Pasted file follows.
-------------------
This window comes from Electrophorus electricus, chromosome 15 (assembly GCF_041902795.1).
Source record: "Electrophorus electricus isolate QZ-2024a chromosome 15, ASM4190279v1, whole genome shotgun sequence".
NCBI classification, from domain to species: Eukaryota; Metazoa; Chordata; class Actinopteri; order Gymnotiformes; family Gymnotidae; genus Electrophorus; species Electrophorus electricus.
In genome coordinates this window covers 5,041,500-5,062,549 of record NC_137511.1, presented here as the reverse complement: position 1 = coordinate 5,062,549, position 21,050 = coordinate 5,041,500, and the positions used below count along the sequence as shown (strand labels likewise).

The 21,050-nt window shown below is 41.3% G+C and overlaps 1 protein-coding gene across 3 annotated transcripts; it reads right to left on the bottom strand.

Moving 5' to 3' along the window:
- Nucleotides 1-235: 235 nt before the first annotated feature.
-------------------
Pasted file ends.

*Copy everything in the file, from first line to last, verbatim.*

This window comes from Electrophorus electricus, chromosome 15 (assembly GCF_041902795.1).
Source record: "Electrophorus electricus isolate QZ-2024a chromosome 15, ASM4190279v1, whole genome shotgun sequence".
NCBI classification, from domain to species: Eukaryota; Metazoa; Chordata; class Actinopteri; order Gymnotiformes; family Gymnotidae; genus Electrophorus; species Electrophorus electricus.
In genome coordinates this window covers 5,041,500-5,062,549 of record NC_137511.1, presented here as the reverse complement: position 1 = coordinate 5,062,549, position 21,050 = coordinate 5,041,500, and the positions used below count along the sequence as shown (strand labels likewise).

The 21,050-nt window shown below is 41.3% G+C and overlaps 1 protein-coding gene across 3 annotated transcripts; it reads right to left on the bottom strand.

Moving 5' to 3' along the window:
- Nucleotides 1-235: 235 nt before the first annotated feature.